Female mate choice and mating costs in the polyandrous butterflyPieris napi (Lepidoptera: Pieridae)
- Cite this article as:
- Kaitala, A. & Wiklund, C. J Insect Behav (1994) 8: 355. doi:10.1007/BF01989364
- 288 Downloads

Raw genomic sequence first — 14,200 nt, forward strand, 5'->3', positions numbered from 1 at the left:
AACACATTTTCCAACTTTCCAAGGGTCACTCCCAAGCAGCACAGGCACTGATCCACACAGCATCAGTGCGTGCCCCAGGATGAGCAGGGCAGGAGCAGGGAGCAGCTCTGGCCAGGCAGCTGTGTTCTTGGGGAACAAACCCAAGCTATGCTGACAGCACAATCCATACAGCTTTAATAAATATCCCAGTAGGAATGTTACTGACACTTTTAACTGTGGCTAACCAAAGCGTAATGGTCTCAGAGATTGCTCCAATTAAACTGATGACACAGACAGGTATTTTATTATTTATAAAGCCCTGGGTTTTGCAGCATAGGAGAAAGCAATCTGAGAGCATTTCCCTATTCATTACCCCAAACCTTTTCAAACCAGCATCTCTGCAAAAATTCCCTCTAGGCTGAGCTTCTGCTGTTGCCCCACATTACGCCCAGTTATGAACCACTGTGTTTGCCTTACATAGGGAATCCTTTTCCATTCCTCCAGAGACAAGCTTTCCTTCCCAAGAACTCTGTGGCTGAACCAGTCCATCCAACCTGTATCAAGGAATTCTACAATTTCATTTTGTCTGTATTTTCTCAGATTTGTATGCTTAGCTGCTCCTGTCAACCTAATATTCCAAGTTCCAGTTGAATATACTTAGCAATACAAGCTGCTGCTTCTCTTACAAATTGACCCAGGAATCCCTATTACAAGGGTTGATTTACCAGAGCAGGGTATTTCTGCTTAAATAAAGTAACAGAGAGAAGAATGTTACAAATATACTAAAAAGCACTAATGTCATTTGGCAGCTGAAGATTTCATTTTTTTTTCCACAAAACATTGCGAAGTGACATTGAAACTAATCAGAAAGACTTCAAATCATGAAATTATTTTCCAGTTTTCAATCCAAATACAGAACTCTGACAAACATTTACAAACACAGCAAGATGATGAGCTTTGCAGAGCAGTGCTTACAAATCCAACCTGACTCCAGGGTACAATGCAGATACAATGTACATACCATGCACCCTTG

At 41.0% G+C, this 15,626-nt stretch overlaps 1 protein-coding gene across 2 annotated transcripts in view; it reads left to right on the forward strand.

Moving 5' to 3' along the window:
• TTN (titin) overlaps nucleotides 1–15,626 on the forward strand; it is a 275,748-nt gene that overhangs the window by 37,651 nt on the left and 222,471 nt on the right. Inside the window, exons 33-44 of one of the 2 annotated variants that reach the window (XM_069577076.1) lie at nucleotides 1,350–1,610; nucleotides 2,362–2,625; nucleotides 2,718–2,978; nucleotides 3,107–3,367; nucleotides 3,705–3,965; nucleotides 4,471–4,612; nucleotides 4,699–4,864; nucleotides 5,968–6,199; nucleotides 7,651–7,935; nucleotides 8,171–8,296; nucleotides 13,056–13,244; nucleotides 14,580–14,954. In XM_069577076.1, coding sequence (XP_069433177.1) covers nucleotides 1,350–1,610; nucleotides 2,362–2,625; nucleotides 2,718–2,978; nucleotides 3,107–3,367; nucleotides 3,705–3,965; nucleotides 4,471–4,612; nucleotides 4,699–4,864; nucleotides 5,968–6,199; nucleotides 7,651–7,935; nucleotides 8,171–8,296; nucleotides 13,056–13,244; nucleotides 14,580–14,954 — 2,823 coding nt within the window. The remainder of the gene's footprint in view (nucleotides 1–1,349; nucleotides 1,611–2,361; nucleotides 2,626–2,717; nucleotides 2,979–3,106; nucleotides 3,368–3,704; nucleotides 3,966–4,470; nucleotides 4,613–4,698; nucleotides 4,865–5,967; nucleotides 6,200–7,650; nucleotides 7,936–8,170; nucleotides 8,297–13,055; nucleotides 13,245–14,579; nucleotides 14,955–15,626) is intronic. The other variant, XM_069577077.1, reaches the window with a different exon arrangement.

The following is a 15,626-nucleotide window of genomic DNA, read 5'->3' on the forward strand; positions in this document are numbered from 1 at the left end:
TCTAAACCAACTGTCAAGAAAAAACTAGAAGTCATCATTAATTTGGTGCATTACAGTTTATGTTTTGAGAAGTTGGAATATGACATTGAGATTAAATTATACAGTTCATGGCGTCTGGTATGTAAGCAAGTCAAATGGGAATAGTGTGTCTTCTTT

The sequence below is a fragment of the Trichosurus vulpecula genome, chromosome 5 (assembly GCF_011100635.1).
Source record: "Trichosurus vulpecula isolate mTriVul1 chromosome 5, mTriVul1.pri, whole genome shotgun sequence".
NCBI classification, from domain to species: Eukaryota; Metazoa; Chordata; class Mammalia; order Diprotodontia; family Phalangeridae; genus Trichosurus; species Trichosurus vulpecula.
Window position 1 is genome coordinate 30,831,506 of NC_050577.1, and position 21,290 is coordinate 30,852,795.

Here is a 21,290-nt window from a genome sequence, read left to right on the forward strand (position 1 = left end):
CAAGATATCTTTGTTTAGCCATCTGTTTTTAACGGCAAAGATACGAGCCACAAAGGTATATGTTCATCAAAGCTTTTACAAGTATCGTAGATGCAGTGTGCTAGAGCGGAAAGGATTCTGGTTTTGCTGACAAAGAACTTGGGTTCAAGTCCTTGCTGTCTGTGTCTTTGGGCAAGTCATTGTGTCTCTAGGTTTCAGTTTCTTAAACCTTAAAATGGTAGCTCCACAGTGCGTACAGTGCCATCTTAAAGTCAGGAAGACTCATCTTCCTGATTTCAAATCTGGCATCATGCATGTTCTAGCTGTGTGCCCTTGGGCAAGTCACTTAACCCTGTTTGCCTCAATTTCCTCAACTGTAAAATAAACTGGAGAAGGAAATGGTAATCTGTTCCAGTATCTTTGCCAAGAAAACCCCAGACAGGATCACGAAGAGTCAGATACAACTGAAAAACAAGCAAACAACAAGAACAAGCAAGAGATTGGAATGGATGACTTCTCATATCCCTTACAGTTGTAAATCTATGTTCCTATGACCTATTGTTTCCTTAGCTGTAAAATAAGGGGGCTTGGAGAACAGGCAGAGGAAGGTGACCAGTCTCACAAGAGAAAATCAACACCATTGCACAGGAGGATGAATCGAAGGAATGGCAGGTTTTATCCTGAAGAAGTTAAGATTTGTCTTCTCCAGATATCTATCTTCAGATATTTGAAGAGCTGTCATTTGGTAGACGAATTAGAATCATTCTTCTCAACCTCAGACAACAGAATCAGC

Males of the green-veined white butterfly (Pieris napi L.) transfer large ejaculates that represent on average 15% of their body mass when mating for a first time. Shortly after mating a male is able to transfer only a small ejaculate when mating a second time. Male ejaculate production plays a crucial role in the mating system ofP. napi because females use male-derived nutrients for egg production and somatic maintenance. Here we study how timing of female rematings and copulation duration are influenced by the mating history of their mates and, also, study if females exert mate choice to minimize their mating costs. Mating with a recently mated male increased female mating costs by increasing time in copula and mating frequency. Virgin females that mated with virgin males remated after an average of 6 days, whereas virgin females that mated with recently mated males remated after an average of 2 days. Moreover, copulations involving recently mated males lasted on average almost 7 h, whereas copulations involving virgin males lasted on average 2 h. Recently mated males were eager to remate, in spite of the fact that the size of the ejaculate they transfer is small and that they remain in copula for a long time. Hence it seems that males are more successful in the sexual conflict over mating decisions and that females do not minimize mating costs by choosing to mate preferentially with virgin males.